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Lake Jocassee Fishing Report

Learn more about Lake Jocassee below

May 7

Lake Jocassee is at 97.3% of full pool, and while the main lake is clear the backs of some creeks are dirty. Morning surface water temperatures are up to about 64 or 65 degrees on the main lake but higher in the creeks.

In the last week Guide Sam Jones (864-280-9056) has caught another trout that weighed more than 6 pounds

April 28

Lake Jocassee is at 98.2% of full pool and surface water temperatures are up to about 62 degrees on the main lake but approaching the upper 60s in the creeks.  

Spring bass fishing is outstanding on Lake Jocassee right now, and tournament angler Joe Anders of Easley reports

April 16

Lake Jocassee is at 98.2% of full pool and surface water temperatures are about 60 degrees on the main lake. The big water is clear while the creeks are just a little dingy – but nothing like a week or two ago. 

The trout bite is picking up on Lake Jocassee, and even though they aren’t getting large numbers of keepers Guide Sam Jones (864-280-9056) reports

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Read more fishing reports from Lake Jocassee and other popular places at the AHQ Report!

About Lake Jocassee

Lake Jocassee is a deep, clear lake located in the Northeast corner of South Carolina and ringed by mountains.  It covers approximately 7500 acres of water and features a main, almost round basin and multiple rivers and creeks coming off of the “bowl” to the north and west.  The major tributaries are Whitewater River and the Toxaway River, and water also enters the lake at Bad Creek Station from Bad Creek Reservoir.  Most people who have fished or explored Lake Jocassee would agree it is among the most scenic outdoor locations in South Carolina.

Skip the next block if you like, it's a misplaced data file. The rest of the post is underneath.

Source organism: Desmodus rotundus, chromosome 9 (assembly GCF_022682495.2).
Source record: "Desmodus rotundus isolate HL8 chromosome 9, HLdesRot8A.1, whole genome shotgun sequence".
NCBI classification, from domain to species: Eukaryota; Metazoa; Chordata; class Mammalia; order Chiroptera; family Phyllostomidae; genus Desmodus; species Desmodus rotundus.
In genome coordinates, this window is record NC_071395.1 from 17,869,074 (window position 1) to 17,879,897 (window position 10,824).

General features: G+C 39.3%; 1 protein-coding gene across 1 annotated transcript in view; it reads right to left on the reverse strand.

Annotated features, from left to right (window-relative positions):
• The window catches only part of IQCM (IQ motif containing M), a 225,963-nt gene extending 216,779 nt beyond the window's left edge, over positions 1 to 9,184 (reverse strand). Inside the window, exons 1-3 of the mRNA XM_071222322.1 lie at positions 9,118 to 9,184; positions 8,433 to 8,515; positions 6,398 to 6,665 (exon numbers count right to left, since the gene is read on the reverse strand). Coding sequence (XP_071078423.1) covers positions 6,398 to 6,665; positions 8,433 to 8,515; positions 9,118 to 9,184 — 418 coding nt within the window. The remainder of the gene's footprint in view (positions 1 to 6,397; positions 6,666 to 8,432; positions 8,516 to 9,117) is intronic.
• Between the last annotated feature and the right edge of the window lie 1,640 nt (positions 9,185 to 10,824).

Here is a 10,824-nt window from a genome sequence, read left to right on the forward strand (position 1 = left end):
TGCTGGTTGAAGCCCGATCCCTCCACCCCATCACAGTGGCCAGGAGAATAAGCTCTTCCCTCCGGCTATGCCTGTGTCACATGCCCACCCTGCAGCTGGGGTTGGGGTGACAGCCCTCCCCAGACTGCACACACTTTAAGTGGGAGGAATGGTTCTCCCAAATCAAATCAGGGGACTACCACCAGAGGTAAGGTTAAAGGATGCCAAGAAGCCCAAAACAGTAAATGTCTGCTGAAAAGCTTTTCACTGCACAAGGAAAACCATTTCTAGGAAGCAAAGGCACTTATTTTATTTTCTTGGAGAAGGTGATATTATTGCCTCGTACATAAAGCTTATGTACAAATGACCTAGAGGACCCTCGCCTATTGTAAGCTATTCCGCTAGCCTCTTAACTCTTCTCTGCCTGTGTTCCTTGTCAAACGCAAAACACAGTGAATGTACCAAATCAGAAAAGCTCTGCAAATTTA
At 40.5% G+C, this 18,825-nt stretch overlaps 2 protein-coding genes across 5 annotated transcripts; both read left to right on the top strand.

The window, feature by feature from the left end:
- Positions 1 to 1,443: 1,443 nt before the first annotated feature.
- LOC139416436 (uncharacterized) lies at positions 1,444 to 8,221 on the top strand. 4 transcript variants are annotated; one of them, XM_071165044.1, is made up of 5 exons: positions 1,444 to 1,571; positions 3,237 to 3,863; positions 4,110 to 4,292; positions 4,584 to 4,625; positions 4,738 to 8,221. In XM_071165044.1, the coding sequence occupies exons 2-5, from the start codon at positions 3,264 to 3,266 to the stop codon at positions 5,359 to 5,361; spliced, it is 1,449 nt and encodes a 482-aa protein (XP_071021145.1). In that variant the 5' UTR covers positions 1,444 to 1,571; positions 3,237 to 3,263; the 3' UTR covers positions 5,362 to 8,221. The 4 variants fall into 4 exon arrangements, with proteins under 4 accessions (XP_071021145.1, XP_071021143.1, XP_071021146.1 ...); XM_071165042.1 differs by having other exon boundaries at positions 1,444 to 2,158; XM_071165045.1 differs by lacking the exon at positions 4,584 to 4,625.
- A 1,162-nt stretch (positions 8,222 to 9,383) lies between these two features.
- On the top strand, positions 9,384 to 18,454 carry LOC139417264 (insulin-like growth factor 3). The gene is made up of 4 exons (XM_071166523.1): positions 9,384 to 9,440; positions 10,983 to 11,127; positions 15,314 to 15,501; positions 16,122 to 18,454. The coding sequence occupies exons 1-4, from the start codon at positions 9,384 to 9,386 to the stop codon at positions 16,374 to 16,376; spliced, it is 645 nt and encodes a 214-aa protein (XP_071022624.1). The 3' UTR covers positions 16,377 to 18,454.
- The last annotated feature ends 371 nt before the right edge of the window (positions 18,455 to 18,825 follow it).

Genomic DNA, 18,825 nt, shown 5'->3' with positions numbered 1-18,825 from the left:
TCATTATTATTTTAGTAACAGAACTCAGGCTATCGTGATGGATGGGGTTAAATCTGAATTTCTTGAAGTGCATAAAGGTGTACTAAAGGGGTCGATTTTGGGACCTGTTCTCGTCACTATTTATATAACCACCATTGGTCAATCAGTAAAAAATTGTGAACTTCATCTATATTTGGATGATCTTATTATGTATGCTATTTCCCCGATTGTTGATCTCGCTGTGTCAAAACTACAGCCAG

Lake Jocassee is best known for its population of stocked brown and rainbow trout, but is also known for its trophy population of black bass.  Each year some of the largest largemouth bass caught in the state come out of Jocassee, and the lake also holds the state record for smallmouth bass, spotted bass and redeye bass.  There are also hybrids of these species.  Lake Jocassee also has some less popular species, including catfish and bream, but trout and bass are certainly king.  Forage species include threadfin shad and blackback herring as well as some gizzard shad.